What is the situation with opening up the market to more operators?

In August 2011, AAMS called for a tender for new assignment of nine-year concessions of networked gaming machine systems—server-monitored AWPs and server-based VLTs. The first step of the procedure was completed in December. The result was that in addition to the existing 10 concessionaires, there would be three new operators added. These are the Italian subsidiary of Intralot and two consortia of retailers and distributors. One of these is called RB Holding. The other, Netservices, includes a participation by the German gaming company Merkur Gauselmann.

During 2012, all operators will need to complete network tests and where necessary upgrade their systems, as well as present to the gambling authority financial guarantees and extensive information about the companies and their control chains. Within this new 2012-2021 concession, it will be possible for operators to apply for new VLT licenses, in proportion to the number of AWPs already in operation. The new operators are expected to receive the higher number of new licenses, because operators already on the market may request additional licenses only if their AWP network will be larger than in 2009, when VLT licenses were first offered by AAMS. Those licenses will remain valid until the end of the new assignment.

The taxes on the VLT operations were recently increased. Will this be an annual event or will the operators be able to lobby the government to maintain tax rates in the future?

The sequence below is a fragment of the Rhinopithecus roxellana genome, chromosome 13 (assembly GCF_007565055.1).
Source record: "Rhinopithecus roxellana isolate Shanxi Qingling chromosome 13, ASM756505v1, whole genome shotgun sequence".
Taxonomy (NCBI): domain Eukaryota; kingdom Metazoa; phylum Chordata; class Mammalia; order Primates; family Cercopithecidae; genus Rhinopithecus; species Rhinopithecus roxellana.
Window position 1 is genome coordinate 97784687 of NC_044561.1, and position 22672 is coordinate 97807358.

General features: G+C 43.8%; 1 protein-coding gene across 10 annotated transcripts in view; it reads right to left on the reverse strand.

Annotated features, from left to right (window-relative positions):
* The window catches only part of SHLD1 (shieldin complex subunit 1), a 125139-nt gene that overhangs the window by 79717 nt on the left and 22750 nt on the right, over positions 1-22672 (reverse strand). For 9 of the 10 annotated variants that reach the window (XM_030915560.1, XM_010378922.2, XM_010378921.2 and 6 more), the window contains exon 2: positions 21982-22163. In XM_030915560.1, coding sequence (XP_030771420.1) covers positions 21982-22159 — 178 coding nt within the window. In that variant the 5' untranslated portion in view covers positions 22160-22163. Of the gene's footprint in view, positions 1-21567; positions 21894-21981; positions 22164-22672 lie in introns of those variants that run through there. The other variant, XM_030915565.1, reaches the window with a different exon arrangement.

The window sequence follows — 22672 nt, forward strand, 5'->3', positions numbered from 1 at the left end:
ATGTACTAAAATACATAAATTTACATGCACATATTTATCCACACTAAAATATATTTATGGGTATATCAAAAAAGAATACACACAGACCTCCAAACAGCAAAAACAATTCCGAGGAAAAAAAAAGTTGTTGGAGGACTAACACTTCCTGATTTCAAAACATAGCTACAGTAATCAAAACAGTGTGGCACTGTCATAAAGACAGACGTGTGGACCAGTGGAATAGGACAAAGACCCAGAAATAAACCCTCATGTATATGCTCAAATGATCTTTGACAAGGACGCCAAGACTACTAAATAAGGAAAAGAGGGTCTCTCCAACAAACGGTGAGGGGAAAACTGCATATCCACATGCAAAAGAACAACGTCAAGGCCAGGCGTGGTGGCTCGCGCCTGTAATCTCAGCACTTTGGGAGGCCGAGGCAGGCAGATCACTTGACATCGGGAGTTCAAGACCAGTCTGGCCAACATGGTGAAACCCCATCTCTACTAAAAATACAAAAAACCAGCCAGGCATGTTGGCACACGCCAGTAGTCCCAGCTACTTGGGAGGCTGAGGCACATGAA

The anticipation of higher taxes on VLTs has been an issue since the government’s financial troubles in late 2011. But the current fiscal pressure on VLTs—4 percent tax on GGR in 2012-2013, 4.5 percent from 2014—is considered the maximum pressure affordable by the VLT industry at the moment. The recent hypothesis of another increase in taxation has been tackled by industry representatives, who demonstrated that higher taxes would lead to a decrease in payout and to a regression of the legal offer in the Italian market.

Are Italian suppliers of machines and slot games experiencing a boom from the new AWP and VLT markets?

The AWP and VLT supply markets are very different in the Italian business environment. AWPs are mostly designed and produced by Italian manufacturers based on particular technical specifications, due to the server monitoring system. AWP motherboards work with smart cards that communicate with the central control systems. VLT systems are still very few, completely developed by international suppliers such as Spielo, Novomatic, ACE, Inspired, Barcrest and so on, and managed together with Italian concessionaires, who own the system under Italian regulation. In the next two years, new technical improvements are expected in the AWP market, which will help manufacturers in sales, and probably another three or four VLT systems will obtain a position in the market.